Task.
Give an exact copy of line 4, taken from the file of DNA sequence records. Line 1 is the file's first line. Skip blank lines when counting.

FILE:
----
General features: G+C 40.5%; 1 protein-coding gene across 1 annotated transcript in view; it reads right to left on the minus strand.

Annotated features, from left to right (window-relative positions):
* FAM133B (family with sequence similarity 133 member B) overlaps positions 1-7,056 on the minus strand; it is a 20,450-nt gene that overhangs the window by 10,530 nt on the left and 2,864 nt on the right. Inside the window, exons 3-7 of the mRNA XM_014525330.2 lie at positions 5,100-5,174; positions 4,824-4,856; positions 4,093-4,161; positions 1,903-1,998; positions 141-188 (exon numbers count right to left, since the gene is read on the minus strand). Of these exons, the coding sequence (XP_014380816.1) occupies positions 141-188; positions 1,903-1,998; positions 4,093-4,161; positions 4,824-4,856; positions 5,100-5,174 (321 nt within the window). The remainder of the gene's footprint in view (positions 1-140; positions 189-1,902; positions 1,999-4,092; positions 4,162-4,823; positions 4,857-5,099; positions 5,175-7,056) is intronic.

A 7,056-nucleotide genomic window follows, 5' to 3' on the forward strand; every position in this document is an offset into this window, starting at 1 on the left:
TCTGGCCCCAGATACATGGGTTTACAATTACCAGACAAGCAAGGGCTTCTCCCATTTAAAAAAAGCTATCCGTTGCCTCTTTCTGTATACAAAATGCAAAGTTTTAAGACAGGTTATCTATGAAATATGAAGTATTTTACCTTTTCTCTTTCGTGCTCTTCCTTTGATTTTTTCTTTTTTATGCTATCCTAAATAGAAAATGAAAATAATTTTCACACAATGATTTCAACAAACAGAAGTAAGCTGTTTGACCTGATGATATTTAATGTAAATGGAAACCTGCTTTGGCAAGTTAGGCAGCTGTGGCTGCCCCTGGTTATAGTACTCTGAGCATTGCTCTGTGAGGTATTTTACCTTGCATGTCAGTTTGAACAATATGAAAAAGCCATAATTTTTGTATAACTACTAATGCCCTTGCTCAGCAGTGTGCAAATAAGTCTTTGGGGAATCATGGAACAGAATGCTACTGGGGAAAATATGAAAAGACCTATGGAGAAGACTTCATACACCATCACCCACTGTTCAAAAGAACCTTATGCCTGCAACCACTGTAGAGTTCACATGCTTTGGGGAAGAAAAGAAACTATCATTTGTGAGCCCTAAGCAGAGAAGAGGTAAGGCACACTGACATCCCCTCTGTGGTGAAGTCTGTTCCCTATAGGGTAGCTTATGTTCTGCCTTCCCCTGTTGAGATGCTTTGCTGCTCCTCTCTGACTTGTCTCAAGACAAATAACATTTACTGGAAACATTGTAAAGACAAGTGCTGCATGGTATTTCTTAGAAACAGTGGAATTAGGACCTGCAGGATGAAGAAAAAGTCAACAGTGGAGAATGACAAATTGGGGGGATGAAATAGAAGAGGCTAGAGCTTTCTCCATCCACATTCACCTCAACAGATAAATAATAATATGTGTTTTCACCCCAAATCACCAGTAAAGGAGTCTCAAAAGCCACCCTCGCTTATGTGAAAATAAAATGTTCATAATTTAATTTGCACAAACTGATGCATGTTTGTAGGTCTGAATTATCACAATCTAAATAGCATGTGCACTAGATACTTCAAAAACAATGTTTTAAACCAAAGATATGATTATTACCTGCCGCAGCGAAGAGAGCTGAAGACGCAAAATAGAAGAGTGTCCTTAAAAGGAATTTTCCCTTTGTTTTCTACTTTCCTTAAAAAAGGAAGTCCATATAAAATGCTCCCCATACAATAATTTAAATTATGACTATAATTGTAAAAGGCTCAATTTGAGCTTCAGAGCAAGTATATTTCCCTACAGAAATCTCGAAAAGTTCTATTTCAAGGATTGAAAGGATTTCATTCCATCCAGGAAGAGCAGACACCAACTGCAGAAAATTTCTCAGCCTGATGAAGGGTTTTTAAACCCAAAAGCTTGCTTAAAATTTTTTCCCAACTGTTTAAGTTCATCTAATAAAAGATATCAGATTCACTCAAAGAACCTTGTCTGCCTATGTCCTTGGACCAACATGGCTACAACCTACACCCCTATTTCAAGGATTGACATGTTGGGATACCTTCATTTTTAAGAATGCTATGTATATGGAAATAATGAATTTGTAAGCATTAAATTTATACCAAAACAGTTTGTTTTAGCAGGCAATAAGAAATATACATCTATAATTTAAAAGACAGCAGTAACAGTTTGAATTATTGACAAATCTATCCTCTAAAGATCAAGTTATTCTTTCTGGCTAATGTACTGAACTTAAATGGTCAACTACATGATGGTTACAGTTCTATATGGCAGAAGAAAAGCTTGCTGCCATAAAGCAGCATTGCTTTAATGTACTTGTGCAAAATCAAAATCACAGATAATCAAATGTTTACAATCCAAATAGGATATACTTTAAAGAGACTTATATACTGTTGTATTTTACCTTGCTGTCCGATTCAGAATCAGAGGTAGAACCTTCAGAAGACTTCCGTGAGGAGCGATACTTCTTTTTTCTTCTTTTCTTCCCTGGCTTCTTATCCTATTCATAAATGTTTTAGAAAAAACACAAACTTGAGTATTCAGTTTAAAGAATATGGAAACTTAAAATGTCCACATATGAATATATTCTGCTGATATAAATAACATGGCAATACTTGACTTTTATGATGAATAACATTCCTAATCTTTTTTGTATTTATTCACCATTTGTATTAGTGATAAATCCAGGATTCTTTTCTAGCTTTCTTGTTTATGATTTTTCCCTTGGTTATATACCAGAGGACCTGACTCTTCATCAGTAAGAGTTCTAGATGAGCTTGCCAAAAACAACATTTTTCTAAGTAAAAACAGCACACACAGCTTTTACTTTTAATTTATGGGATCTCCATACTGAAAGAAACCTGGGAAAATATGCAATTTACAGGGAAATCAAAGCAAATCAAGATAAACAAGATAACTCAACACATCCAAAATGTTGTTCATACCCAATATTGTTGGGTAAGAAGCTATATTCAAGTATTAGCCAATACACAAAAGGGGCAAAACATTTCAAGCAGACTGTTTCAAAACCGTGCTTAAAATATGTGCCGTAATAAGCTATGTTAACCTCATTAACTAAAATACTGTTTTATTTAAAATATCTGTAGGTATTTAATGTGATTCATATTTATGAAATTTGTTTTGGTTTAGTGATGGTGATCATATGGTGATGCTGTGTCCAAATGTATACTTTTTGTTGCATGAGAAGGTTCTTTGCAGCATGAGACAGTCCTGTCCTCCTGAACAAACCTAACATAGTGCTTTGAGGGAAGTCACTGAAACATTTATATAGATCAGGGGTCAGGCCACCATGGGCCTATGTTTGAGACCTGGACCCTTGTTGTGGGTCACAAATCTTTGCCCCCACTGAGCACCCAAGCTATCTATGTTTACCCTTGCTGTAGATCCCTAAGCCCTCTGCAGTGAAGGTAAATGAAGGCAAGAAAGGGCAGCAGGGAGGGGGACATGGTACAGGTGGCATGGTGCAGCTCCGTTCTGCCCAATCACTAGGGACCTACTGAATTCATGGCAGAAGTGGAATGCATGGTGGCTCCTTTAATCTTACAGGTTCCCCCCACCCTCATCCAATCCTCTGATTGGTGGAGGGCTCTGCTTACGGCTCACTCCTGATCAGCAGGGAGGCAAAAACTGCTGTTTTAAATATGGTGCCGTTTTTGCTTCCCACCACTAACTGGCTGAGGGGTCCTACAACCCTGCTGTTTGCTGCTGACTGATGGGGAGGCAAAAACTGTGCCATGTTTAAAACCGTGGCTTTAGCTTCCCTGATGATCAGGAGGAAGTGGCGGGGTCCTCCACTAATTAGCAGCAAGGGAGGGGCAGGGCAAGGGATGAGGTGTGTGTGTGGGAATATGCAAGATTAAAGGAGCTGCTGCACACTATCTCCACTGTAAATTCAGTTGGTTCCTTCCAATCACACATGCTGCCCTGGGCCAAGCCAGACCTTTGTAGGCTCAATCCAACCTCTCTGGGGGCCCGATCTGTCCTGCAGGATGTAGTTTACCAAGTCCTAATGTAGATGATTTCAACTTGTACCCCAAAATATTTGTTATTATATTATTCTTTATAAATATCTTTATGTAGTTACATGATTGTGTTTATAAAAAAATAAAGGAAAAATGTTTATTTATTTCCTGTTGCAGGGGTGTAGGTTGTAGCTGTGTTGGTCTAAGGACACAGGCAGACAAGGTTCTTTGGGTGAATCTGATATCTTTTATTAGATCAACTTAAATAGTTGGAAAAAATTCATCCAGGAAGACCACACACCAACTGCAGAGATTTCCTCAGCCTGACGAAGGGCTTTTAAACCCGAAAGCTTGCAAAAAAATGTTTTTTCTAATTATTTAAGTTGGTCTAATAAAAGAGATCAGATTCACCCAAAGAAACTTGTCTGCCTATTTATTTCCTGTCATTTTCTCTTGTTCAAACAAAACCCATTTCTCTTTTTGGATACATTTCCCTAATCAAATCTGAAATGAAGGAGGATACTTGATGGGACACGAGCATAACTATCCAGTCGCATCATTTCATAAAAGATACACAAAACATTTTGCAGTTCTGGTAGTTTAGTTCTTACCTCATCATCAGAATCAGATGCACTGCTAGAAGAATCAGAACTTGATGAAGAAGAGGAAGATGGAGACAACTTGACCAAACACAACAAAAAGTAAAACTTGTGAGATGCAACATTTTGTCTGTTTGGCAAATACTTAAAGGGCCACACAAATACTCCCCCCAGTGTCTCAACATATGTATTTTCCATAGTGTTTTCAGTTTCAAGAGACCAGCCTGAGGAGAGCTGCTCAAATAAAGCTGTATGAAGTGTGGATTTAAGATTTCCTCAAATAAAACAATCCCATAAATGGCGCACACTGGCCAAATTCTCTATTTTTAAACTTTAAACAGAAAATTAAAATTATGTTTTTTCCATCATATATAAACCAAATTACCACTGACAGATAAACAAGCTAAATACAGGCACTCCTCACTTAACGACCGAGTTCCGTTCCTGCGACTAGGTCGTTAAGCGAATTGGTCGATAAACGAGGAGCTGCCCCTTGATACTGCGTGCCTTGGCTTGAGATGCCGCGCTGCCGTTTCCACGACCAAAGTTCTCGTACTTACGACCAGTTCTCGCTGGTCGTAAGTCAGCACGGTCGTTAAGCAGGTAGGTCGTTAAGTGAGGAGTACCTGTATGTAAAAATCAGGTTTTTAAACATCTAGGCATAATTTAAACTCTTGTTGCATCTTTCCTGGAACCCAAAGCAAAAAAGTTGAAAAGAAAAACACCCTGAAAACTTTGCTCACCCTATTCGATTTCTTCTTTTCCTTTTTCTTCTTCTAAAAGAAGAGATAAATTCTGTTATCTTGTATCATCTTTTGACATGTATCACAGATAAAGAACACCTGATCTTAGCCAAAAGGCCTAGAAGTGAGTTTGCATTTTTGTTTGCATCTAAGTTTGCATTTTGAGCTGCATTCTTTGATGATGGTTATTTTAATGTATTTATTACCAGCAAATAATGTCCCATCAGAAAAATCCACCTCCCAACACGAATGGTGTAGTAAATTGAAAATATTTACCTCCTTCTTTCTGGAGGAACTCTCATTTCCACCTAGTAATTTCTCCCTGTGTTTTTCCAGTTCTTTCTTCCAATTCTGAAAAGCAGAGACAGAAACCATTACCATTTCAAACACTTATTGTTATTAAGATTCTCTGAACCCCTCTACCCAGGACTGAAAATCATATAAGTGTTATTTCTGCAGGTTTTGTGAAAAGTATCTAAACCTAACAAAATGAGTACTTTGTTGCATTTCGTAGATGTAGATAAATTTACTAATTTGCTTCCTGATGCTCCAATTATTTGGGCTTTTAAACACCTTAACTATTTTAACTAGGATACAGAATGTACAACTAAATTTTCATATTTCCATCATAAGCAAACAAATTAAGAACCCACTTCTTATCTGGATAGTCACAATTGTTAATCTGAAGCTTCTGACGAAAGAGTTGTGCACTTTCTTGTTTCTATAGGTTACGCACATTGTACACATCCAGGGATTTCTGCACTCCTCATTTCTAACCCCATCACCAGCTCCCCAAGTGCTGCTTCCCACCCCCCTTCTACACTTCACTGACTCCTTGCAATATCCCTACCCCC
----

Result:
A 7,056-nucleotide genomic window follows, 5' to 3' on the forward strand; every position in this document is an offset into this window, starting at 1 on the left: